a great, terrifying tale.” Tim Seeley, Hack/Slash (from his introduction)

Quarantined can be ordered through the March edition of Previews. Find it on page 220, order code MAR 11 0810.

The characters in Quarantined, led by Henry Foreman, are forced to fight against the mayhem caused by the infected, as well as their growing paranoia of each other. After confronting a mysterious stranger, the survivors dig into the town’s secrets as they hatch their escape—yet none of them are prepared for what they discover.

“Zombie fans watch out, because Moreci and Borror are here! Full of Gore-Geous scenes and a story to die for Quarantined needs to be on your shelf next to The Walking Dead and Deadworld." - Decapitated Dan Royer, ComicRelated.com.

You can read a 9-page preview here:

http://www.myebook.com/index.php?option=ebook&id=69366

Quarantined will also be available for digital download on the Sony PSP network, Comixology, and Graphic.ly.

Cover art, preview pages, sketches, and any other information can be obtained by contacting Michael Moreci at Michael.Moreci@gmail.com. If you are a retailer and would like promotional materials or to book an event at your store, please contact Harry Markos at harry@markosia.com.


To follow that up, here's the release for Marx Pyle's intriguing web-series, Reality on Demand. I've been impressed with the way this has been developing since Ian Cullen of the SFP-Now podcast first mentioned it to me. Definitely worth keeping an eye on this one.

FOR IMMEDIATE RELEASE:

'Reality On Demand' Announces Cast, Moves Into Production
New Series Selects Cast And Begins Filming Season One


LINKS:
Production Website: http://AlienJungleBug.com
Cast Announcement Video: http://www.youtube.com/watch?v=Q8TAfALWjSQ
First Teaser Video: http://www.youtube.com/watch?v=l--qBnTkBEs&hd=1

Evansville, IN – The fast growing collection of online original series and movies is about to grow a little more with the addition of a new series filming in the Midwest. The new science fiction web series REALITY ON DEMAND has announced its cast and released a short video introducing the world to some of the cast. A mix of experienced actors with relative unknowns will help bring to life this new independent TV series that follows four strangers trapped in an advanced virtual reality game world composed of their favourite TV shows and movies.

“We are proud to announce the talented cast we've selected. Some may be familiar to those who follow indie filmmaking in Indiana and Kentucky, but soon the whole world will get to know these talented actors and the characters they portray,” said series creator Marx Hernandez Pyle.

Reality On Demand follows four strangers who playtest a highly advanced virtual reality game that puts them into their favourite TV shows and movies. But when they become trapped, a fun adventure takes a dangerous turn where cancellation means death. Pyle first announced the series on his popular column, The IndieNet and Beyond on the website ScifiPulse.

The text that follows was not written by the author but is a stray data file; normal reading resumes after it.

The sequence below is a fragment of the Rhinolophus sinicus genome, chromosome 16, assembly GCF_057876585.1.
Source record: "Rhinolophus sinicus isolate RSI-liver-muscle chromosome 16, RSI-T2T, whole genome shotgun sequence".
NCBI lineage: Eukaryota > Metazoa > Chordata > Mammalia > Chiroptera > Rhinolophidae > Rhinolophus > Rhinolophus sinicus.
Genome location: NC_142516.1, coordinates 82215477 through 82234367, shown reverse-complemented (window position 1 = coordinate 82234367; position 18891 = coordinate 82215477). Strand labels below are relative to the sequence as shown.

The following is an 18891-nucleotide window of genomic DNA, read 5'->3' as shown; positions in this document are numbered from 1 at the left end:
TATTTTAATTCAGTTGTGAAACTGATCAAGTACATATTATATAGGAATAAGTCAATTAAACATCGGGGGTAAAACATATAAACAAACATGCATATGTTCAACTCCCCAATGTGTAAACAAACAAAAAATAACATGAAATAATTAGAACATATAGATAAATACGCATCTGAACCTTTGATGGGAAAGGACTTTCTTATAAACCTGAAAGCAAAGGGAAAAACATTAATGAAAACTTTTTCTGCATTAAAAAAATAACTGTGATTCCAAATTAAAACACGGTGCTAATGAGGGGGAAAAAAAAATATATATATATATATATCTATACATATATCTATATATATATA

“Reality On Demand has action, laughs, special effects, and zombies. And everyone knows you can't have a web series without zombies,” said Pyle tongue-in-cheek. “But if there is one thing I've learned with all of my interviews with web series creators is that you have to have a talented cast to bring a good script to life. I'm very happy with the talent we've found.”

Julie Hernandez Seaton (Daylight) stars as Courtney Thompson, a struggling writer with a secret. Seth Cheek (Silence of the Belle, Bloomington) stars as Nick Jacobs, an uber-geek computer programmer that is obsessed with TV and movies. Kathlin Finn (Reality) stars as Kelli Hartz, a wannabe celebrity that is looking for her big break. And Aric Dylon Stanish (Silence of the Belle) stars as Trevor Clay, a marine veteran that is focused on winning.

Experienced actor Christopher P. Tyner stars as the Reality On Demand host, Aiden Kingston. Indianapolis actor and filmmaker Jim Dougherty (Leach, Fire From Below) stars as Robby, a TV character that's a monster hunter who helps the trapped playtesters. And actor Louie Lawless, who has acted in over 100 films, stars as the villain Pastor Jim.
Actors Grant Niezgodski, Benjamin Crockett, Sidney Shripka, and many others portray fictional characters in the game. Many will recognize the characters that inspired them.

“We have nods to many shows in the series. I don't want to give away too much, but if you are a fan of Buffy the Vampire Slayer or Supernatural then you'll want to check out season one. But there are nods to many more shows than just those two,” hinted Pyle. “I've been interviewing web series creators since 2007 and have seen the amazing growth in what many call independent television. I'm excited to finally develop one.”